Kellogg, PepsiCo named most water efficient in food and beverage industry

Oct. 29, 2015

The report found also that the consumer packaged goods (CPG) sector as a whole needs better information to avoid resource risks.

BOSTON — Oct. 28, 2015 —A new analysis by Lux Research has found that Kellogg and PepsiCo lead the food and beverage industry, respectively, water use efficiency, according to a press release. While this finding serves as an important metric for long-term profitability and sustainability of these businesses, the report found also that the consumer packaged goods (CPG) sector as a whole needs better information to avoid resource risks.

In its analysis of 4,000 companies, Lux focused on 18 leaders in the CPG sector and reported sustainability numbers on variables such as water usage, energy consumption and waste generation, noted the the release. Kellogg generated more than $1,200 of revenue per kiloliter (kL) of water used, while all diversified food companies averaged $600/kL. Diversified beverage companies averaged under $400/kL, and PepsiCo was the best in its class at about $600/kL.

“Using resource productivity as a new metric for measuring system performance and targeted investments is critical to longer-term profitability in this age of sustainability,” said Ory Zik, Lux Research vice president of analytics and a co-author of the report titled, “Scarcity and Materiality: Benchmarking Resource Productivity in Food and Beverage,” in the release.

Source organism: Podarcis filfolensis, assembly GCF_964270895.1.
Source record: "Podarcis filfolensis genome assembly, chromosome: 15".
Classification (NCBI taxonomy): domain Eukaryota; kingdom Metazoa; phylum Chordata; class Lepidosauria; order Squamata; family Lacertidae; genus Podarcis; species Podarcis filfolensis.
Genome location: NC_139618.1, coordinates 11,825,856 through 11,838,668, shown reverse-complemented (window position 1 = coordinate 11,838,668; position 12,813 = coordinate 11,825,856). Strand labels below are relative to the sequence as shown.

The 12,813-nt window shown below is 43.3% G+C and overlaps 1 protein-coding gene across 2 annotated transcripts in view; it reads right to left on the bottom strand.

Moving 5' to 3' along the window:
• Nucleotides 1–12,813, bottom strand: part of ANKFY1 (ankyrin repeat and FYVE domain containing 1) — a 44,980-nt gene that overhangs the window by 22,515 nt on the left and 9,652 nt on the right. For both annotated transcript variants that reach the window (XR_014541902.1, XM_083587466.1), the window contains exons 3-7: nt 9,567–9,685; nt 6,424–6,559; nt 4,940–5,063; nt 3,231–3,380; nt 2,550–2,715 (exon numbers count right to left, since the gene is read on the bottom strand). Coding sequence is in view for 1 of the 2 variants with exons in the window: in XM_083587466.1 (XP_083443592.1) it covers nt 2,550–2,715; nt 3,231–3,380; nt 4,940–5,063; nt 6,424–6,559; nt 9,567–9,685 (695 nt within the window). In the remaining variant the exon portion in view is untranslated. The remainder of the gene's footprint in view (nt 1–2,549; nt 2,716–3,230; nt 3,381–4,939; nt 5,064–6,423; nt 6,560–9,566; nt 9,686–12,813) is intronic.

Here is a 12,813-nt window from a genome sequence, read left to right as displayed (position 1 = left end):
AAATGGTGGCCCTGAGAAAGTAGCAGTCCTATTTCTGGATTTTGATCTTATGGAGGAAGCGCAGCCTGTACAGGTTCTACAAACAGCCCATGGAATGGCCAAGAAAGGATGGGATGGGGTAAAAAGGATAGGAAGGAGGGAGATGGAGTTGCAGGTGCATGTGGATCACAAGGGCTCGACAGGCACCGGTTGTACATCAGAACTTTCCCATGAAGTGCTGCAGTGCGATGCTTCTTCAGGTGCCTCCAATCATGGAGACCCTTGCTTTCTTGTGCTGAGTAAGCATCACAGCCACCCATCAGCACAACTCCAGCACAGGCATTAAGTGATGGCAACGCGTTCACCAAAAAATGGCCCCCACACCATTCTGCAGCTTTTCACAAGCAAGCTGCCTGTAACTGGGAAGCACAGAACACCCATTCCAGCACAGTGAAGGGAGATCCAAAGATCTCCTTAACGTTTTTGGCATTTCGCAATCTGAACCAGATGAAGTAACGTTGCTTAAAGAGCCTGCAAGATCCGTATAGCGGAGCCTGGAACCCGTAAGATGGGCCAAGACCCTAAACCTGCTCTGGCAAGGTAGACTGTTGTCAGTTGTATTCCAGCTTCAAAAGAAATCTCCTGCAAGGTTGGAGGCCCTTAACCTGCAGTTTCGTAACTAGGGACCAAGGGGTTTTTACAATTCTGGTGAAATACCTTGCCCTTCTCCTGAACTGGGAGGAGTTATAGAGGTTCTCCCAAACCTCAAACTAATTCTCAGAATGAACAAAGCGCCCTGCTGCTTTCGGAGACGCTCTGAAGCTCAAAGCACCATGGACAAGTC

“Converting inputs into energy and water equivalents will help establish baselines and benchmarks, but improved reporting on a more granular level is essential to measure impact from the whole ecosystem and in setting corporate strategy,” he added in the release.

In their evaluation of resource efficiency in CPG, Lux created a new functional metric to weigh the full impact to the ecosystem. Its other findings included:

  • Brewers lag behind other beverage makers, which shows the importance of product-level data. Diversified beverage companies average $600/kL, while those in the alcoholic beverage sector saw a much lower lower $250/kL, led by Heineken at over $300/kL. Different product classes inherently use different amounts of water, so reporting at the business unit or product level is necessary for true comparisons.
  • Looking at the metric of energy usage, both food and beverage companies average about $12,000 in revenue per megawatt hours (MWh) of electricity used. The best in class in this sector is the J.M. Smucker Co., growing from about $14,000/MWh in 2010 to about $18,000/MWh in 2013 — likely due to infrastructure improvements it began in 2010.
  • Full risks have not been assessed. Most companies only report partial information on resource use and may remain unaware of the full risks they face. For example, a beverage company with a water use ratio of 3:1 in its own operations might find its ratio 10 times or more higher if it takes the entire supply chain into account, implying significantly higher risks. Additionally, because water is such a local issue — the value of a liter of water in California is different than in upstate New York — companies cannot quantify their resource risks unless they use accurate geospatial analytics.

The report is part of the Lux Research Food and Nutrition Intelligence and the Water Intelligence services.

Click here to read the entire release.

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